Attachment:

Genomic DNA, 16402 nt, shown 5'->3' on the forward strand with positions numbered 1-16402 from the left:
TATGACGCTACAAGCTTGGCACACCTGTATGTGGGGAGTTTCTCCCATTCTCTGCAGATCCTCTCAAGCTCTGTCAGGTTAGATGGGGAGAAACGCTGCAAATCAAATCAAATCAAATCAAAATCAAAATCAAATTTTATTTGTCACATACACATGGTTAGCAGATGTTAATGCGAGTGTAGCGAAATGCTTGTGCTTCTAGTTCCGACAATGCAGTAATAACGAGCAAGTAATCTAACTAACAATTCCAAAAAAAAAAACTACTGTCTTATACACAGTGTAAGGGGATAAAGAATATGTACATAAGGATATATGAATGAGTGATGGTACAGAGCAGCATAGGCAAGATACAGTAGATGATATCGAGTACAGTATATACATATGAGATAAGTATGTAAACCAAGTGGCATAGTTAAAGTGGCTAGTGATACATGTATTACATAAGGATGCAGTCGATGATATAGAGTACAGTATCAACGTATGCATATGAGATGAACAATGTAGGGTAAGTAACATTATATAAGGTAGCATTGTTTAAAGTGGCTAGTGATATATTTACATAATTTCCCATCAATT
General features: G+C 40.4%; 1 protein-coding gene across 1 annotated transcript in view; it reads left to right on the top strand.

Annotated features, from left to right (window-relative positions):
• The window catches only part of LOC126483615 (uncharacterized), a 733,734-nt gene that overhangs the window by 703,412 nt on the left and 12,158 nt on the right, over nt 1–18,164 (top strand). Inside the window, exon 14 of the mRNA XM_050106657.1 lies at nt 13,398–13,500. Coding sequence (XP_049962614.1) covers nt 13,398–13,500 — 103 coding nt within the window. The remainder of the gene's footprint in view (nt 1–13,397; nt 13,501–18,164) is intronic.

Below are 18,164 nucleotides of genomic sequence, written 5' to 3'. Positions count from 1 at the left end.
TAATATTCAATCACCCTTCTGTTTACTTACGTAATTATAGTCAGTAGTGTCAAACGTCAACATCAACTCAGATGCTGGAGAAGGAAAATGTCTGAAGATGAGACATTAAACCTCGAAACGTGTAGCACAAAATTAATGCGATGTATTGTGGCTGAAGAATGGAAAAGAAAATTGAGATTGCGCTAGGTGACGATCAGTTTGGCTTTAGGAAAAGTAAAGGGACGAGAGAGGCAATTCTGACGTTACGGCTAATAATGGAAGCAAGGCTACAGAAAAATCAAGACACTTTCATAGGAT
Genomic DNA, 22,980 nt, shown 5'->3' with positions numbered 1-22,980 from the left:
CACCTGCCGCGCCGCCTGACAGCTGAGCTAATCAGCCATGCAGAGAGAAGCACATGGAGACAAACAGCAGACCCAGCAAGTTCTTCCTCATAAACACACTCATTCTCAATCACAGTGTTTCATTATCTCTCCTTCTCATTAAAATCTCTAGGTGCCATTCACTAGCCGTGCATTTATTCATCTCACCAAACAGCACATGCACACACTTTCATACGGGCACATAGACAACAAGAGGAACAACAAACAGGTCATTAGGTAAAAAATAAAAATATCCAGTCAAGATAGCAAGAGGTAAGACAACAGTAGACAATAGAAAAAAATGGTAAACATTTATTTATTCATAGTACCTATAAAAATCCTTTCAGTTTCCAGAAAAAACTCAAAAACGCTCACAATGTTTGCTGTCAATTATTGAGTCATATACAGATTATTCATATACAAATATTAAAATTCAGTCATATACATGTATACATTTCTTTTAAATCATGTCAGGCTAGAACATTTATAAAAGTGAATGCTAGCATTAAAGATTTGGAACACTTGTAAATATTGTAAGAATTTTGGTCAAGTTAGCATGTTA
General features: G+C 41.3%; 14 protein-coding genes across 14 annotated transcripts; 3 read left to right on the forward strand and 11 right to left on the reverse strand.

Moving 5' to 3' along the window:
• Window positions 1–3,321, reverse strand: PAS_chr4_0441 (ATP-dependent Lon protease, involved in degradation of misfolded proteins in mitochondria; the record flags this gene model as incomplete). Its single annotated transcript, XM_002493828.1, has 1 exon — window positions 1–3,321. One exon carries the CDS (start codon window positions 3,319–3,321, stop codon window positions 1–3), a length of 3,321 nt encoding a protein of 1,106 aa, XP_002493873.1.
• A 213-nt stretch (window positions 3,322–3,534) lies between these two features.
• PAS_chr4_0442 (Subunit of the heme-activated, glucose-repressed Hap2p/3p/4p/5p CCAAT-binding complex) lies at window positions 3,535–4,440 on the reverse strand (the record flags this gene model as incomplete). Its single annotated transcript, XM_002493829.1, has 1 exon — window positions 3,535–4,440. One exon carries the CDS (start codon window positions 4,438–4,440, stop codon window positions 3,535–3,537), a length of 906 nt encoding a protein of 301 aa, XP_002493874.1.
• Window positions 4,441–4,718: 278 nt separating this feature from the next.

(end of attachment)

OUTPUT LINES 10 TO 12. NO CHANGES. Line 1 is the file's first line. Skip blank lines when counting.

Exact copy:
General features: G+C 41.3%; 14 protein-coding genes across 14 annotated transcripts; 3 read left to right on the forward strand and 11 right to left on the reverse strand.

Moving 5' to 3' along the window:
• Window positions 1–3,321, reverse strand: PAS_chr4_0441 (ATP-dependent Lon protease, involved in degradation of misfolded proteins in mitochondria; the record flags this gene model as incomplete). Its single annotated transcript, XM_002493828.1, has 1 exon — window positions 1–3,321. One exon carries the CDS (start codon window positions 3,319–3,321, stop codon window positions 1–3), a length of 3,321 nt encoding a protein of 1,106 aa, XP_002493873.1.